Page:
By far Britain’s largest carnivorous mammal, the grey seal’s thick layer of insulating blubber means that it can survive in water cold enough to kill a human in minutes.
Length: Males up to 3.3m. Females, 2.5m.
Weight: Males up to 315kg_ Females, 200kg.
Sexual maturity: Males 6-10 years. Females 5-6 years.
Mating: Between September and March, according to location
Gestation: 1 year. No. of young: 1 pup..
LIFESTYLE Habit: Solitary hunters, sociable on shore
Call: Deep wailing song.
Diet: Open sea and bottom dwelling fish and some invertebrates.
Other grey seals include: Hahchoerus grypus grypus, NW Atlantic and Halichoerus gbalhcus, Baltic Sea.
With large appealing eyes and sleek coats, grey seals are a popular sight on remote British shorelines, their large roman noses distinguishing them from the common seal. Their streamlined shape and powerful fins make them expert swimmers.
Seals vary their diet ac-cording to the fish available. Large eyes with flat corneas enable them to see well in murky waters, but hearing and taste are more important when hunting and even blind seals have no difficulty in catching prey. The seal has no external ears but has a sensitive internal hearing apparatus to aid tracking prey. This can be closed to exclude water when it dives. Probably an echo-location system, similar to the dolphin’s, is used when hunting. The mu-Me and whiskers are highly sensitive, picking up water movements made by escaping prey as the seal moves in for the kill. The large, highly sensitive wet nose (rhinarium) is used to ‘taste’ the water for changes in its chemical composition. Once prey is detected, the seal gives chase, catching fish by mobility and speed. Be-cause the sears blood contains high amounts of haemoglobin (the red substance that carries oxygen around the body) it can stay underwater for up to 20 minutes, although five to ten minutes is normal. When diving, the heart rate slows down to conserve oxygen.
Grey seals like to haul-out on rocky islands to rest and dry out. A quiet cave with a front and a back door is ideal. During the breeding season the beaches are crowded with females giving birth and males trying to establish ferritories for mating.
Nose is used to taste water for prey
Eyes large for good vision but are not as vital as other features.
Whiskers can feel the slightest vibrations. 
NE Atlantic (from Spitzbergen to South Iceland, Britain and Eire) also NW Atlantic and Baltic Sea.
Total population estimated at 120,000 — 135,000. Largest colony of 80,000 found round British Isles. Protected by law. No culls allowed during the ‘seal virus’ crisis of 1988 although the main threat was to common seals. .
Seals have been hunted by man for thousands of years. Their skins were used to pro-vide clothing, while their blubber was turned into oil for lamps. Many coastal communities ate seal meat as part of their staple diet. In more recent times, grey seal pups were killed to pro-vide white or cream furs for the fashion industry. Today, due to the efforts of conservationists, the fur is no longer valuable, as people have become aware of the plight of the seal pups and culling has almost completely stopped. Grey seals are not always popular, however. Fishermen claim that they consume large quantities of salmon and cod. Scientists disagree, and say that grey seals do not seriously reduce the numbers of these fish. In 1988 grey seals were affected, although to a lesser degree, by the same virus that seriously reduced the common seal population.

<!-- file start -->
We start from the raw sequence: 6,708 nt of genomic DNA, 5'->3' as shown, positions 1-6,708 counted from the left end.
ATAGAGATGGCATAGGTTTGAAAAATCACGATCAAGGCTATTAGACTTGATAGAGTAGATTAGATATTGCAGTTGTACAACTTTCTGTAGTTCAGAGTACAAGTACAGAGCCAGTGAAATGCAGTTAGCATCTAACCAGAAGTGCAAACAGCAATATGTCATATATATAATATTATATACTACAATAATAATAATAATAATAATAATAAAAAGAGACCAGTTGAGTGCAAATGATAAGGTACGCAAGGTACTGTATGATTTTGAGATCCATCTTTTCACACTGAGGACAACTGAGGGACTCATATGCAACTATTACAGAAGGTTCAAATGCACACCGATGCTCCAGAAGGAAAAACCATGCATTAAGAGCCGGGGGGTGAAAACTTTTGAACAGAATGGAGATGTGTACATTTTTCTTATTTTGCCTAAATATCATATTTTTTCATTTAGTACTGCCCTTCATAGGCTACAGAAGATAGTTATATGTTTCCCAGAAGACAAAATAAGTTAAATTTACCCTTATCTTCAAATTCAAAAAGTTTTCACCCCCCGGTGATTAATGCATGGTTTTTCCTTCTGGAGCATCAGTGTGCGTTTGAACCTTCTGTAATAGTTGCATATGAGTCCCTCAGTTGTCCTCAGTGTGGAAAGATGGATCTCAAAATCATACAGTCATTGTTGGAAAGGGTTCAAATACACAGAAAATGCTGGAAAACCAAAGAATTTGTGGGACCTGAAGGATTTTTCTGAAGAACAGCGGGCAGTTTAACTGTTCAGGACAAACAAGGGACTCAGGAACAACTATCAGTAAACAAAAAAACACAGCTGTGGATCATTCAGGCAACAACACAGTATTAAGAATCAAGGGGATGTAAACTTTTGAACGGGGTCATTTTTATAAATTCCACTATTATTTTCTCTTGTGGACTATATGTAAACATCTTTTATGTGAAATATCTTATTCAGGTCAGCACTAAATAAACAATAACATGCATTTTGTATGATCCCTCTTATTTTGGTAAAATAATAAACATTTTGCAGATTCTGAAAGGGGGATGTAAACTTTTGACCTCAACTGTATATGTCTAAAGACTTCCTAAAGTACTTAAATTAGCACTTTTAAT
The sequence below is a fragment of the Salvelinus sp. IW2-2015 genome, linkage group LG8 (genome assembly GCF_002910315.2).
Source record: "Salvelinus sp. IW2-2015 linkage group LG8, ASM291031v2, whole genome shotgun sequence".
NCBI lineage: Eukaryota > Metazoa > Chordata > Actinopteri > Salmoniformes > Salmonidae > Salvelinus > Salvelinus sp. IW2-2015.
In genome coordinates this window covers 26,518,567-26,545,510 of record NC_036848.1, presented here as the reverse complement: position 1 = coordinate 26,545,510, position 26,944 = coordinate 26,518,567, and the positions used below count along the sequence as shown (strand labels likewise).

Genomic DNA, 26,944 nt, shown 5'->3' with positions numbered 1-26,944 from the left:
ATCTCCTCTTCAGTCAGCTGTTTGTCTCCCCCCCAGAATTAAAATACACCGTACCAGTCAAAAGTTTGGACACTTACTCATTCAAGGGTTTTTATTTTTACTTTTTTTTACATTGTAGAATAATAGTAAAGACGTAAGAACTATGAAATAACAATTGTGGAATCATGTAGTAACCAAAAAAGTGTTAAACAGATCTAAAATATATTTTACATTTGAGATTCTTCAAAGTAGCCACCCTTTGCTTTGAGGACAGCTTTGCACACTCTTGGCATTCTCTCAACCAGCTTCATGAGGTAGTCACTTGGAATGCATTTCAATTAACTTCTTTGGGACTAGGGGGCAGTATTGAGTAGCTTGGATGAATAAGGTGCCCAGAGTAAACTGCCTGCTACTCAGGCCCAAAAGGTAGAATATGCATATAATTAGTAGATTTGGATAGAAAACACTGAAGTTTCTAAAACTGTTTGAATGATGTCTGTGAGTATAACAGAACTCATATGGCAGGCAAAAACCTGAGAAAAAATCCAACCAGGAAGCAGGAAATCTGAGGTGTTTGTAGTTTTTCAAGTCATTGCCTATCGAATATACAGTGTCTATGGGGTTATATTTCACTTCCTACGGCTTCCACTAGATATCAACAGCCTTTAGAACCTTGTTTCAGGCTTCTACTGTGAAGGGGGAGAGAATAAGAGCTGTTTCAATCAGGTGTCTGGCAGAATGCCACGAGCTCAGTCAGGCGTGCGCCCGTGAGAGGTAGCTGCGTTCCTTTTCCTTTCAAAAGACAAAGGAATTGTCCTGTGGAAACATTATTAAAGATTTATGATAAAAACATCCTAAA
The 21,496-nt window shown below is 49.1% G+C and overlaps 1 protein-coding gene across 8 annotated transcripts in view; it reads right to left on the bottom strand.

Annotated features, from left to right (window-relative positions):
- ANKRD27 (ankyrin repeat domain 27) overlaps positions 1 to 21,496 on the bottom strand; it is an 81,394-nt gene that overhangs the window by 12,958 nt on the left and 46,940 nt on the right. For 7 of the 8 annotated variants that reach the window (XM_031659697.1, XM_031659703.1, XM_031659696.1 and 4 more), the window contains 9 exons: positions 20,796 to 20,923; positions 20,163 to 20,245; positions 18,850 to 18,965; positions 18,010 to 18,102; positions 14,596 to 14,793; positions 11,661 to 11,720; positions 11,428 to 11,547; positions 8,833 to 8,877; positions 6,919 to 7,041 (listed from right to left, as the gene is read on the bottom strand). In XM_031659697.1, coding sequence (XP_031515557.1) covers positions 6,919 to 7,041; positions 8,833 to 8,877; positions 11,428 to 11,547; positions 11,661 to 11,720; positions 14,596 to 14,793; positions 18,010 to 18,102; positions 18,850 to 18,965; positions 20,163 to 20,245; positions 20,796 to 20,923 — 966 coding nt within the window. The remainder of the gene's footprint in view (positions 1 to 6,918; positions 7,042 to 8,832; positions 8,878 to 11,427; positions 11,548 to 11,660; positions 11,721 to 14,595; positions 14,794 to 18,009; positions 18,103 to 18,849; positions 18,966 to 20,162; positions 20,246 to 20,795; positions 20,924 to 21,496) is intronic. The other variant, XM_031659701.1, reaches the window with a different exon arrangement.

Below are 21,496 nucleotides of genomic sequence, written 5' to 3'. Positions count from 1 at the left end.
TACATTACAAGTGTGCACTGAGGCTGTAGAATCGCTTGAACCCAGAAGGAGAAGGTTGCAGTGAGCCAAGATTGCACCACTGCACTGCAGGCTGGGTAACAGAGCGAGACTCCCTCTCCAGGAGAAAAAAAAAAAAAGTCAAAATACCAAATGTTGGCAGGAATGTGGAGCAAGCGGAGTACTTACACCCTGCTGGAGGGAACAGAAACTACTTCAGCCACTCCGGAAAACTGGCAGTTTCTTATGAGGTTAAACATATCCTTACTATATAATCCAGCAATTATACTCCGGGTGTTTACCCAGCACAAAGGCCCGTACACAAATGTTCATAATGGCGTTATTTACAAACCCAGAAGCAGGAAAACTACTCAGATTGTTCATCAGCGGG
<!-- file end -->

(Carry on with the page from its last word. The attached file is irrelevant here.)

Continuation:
• The grey seal’s Latin name is derived from Greek and means `little pig from the sea’.
• Celtic legend tells of ‘seal-women’ who cry out in mourning for their children, or try to lure men to their doom.
• Scientists estimate the age of dead seals by counting the number of rings in the roots of the canines, rather like counting the rings on a tree trunk.
• Grey seals appear to ‘cry’ because, unlike humans, they have no gland to control the eye’s secretions. I
• Grey seals will travel hundreds of kilometres from their breeding rookery. NATUREWATCH
Grey seals spend a large part of their lives hunting in the sea, when the most you can see are bobbing heads. However, they do form groups on shore (called haul-outs) to rest and dry their coats. They also come ashore to breed. Most grey seals haul-out on rocky islands and it is necessary to observe them from a boat. They can occasionally be seen on sandy beaches. Grey seals are most abundant in northern Scotland, the Shetland Islands, the Hebrides and the Fame islands. They can be distinguished from the common seal by their larger ‘roman’ noses. There are several nature re-serves around the British coast from where the seals can be ob-served.
The breeding season for British grey seals falls between September and December. Female seals come ashore in order to give birth. As mating takes place soon after the birth, males haul out and fight to establish breeding territories. The female gives birth to a single pup which she suckles for 14-17 days. The beaches are usually crowded with seals and the mother has to protect her pup from being crushed. Pups are born with creamy white coats, which start to be replaced by greyish juvenile coats at 3 weeks of age. Around this time the mother seal comes into oestrus (is ready to mate) and loses interest in her pup. Older, more experienced males dominate, and ‘win the beaches with the most females. As seals do not form pair bonds, mating simply takes place between a group of females on one part of the beach and the dominant bull. The development of the foetus is delayed so the birth will be at the same time the following year. After mating, the females leave the breeding beach to go in search of food. Pups are left to fend for themselves. Driven by hunger, they will finally take to the sea to hunt their first solid meal.
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